Fremont voters overwhelmingly have rejected an effort to repeal part of a controversial city ordinance that bans illegal immigrants from renting housing.
Of the 6,484 ballots cast in the Tuesday election, 59.6 percent voted to affirm the law while only 40.4 percent said it should go, according to unofficial election night results. The election attracted a 43 percent turnout of the town’s 15,119 registered voters.
Supporters of each side gathered at opposite ends of town to watch election results roll in, with foes of the ordinance downtown at J’s Steakhouse, while those looking to keep it rallied on the east side of town at The Gathering Place.
“It is pretty rocking inside,” State Sen. Charlie Janssen said of The Gathering Place. “Everybody inside has worked hard for this, and they’re enjoying an evening that culminated several years of hard work.”
Fremont resident Scott Jensen, who worked with a group pushing the repeal of the housing ordinance, called the results unfortunate, but said “the sun will rise tomorrow.”
“There will undoubtedly be events in our near future as a community that will help us see the reality, the consequences, pros and cons, of the decision today,” said Jensen, a chaplain at the Fremont Area Medical Center.
“I suspect the reality is going to be a little bit in between what everybody has been saying the last weeks, and months and years.”
Opponents of the housing ordinance say it will be ineffective, leaves the city vulnerable to legal action, gives the community a bad reputation of being intolerant and hostile, and hurts development efforts.
The town's economic development arm, the Greater Fremont Development Council, and the Fremont Area Chamber of Commerce, both came out strong against the housing ordinance.
Supporters of the ordinance say it hasn't hurt development efforts and has nothing to do with intolerance or racism.
“I can tell you from living in Fremont people are very receptive, very welcoming and they welcome anybody who wants to immigrate here legally, but they also think people need to do it the right way,” Janssen said.
Ordinance foes raised $71,000 in cash and in-kind donations, outspending the other side by a ratio of more than 11 to 1 in the lead-up to election day. Supporters of the ordinance raised little more than $6,000, mostly in small amounts.
“It is a tough issue to move somebody on. You know where you are at on this issue,” Janssen said.
Fremont voters first approved the ordinance by a 57 percent majority in a 2010 special election after supporters gathered more than 4,000 signatures to get it on the ballot. But the housing portion of the law has never been enforced.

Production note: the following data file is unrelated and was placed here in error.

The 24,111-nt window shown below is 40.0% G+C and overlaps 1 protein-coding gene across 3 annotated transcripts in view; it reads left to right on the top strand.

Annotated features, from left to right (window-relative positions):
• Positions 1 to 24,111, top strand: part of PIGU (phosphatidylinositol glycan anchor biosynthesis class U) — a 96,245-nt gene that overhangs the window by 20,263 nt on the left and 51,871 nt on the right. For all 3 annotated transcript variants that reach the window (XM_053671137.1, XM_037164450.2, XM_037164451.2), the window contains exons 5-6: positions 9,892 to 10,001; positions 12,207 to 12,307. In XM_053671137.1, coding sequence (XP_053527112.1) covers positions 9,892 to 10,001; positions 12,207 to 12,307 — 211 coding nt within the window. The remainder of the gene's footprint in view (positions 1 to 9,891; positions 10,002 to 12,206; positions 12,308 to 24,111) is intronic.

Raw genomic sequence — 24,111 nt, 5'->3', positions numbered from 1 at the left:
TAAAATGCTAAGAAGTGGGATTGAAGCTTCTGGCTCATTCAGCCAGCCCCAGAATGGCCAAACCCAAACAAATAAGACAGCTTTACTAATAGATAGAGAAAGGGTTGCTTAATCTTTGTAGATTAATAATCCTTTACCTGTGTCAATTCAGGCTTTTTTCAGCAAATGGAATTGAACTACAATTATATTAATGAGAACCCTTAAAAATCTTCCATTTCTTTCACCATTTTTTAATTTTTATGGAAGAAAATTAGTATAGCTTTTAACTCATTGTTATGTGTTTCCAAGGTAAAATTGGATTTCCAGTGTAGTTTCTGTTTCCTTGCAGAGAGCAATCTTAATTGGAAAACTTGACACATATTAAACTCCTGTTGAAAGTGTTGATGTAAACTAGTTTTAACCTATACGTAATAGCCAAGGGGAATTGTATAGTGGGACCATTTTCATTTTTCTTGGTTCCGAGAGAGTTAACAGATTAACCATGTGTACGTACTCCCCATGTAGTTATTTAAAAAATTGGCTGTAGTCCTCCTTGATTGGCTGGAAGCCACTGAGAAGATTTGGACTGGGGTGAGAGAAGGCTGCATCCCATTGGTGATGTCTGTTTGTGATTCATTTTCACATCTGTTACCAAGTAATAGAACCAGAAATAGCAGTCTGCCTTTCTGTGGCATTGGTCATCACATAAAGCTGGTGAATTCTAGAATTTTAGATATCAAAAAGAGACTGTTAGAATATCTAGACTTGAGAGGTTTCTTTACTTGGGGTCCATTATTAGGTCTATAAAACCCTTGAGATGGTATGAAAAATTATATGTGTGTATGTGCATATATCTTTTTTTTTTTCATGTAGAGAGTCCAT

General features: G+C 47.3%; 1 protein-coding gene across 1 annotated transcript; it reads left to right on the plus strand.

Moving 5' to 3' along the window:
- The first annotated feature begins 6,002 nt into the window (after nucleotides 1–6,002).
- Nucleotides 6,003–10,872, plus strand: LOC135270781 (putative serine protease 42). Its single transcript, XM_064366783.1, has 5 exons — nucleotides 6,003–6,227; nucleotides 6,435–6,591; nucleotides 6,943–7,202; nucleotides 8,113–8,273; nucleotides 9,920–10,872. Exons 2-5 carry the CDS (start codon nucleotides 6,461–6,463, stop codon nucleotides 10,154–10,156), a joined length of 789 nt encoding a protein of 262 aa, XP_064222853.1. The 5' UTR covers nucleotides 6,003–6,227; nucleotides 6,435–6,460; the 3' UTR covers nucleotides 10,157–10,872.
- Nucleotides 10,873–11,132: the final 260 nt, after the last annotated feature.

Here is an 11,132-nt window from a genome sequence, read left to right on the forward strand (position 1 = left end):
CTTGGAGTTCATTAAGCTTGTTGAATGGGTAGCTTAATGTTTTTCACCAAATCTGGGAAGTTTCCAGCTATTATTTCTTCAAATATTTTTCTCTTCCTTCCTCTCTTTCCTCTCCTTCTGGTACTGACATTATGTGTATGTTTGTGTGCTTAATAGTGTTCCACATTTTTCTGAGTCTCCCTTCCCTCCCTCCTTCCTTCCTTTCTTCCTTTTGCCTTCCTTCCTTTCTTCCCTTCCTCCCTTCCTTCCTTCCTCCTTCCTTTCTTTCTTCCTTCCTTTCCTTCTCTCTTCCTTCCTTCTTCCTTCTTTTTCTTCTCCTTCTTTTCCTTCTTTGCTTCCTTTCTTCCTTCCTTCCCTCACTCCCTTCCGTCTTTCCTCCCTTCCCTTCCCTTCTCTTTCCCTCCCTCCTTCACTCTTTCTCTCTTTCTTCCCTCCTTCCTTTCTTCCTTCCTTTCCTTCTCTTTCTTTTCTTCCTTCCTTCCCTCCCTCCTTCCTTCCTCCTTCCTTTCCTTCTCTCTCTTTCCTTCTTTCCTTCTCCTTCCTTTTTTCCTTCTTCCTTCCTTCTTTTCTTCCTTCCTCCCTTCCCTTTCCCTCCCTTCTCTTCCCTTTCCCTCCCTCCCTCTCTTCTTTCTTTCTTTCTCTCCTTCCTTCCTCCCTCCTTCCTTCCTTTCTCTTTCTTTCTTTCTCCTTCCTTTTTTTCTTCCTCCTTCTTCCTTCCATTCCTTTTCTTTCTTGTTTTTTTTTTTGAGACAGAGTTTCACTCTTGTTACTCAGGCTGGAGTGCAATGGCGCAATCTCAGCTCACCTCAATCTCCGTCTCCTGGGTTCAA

It was put on hold until the 8th U.S. Circuit Court of Appeals last year upheld it and reversed an Omaha judge’s ruling that it was pre-empted by the Immigration and Nationality Act and violated the Fair Housing Act.
The City Council then decided to put the measure back on the ballot and suspended it until after the vote Tuesday.
Fremont Mayor Scott Getzschman said earlier this week that if voters again approve the law, it will be implemented.
ACLU of Nebraska said in a news release it stands with Fremont residents who will be harmed by the housing ordinance and commended those who fought against it.
"The tide is turning in America, and by pursuing this backward policy Fremont stands apart from communities across the country that have come to realize how costly and self-defeating these types of exclusionary policies can be," ACLU Legal Director Amy Miller said in the statement.
The Nebraska ACLU was part of the unsuccessful lawsuit against the ordinance, which was brought by attorneys who also represented landlords, tenants, employers and the Mexican American Legal Defense and Educational Fund.
The ordinance requires adult renters to get a $5 occupancy license from the Fremont Police Department. The license application asks about citizenship or for an identification number to prove they’re in the country legally.
Landlords are required to get a copy from their renters and can file for it on renters' behalf.
Authorities would not check those who say they are U.S. citizens. But if an immigrant’s proof doesn't check out, police notify the person and the landlord, who is required to begin the eviction process.
The ballot measure didn’t address another part of the city’s ordinance already enforced that requires businesses in the city use E-Verify, the U.S. Department of Homeland Security’s Internet-based system that verifies whether a person is eligible to work in the United States.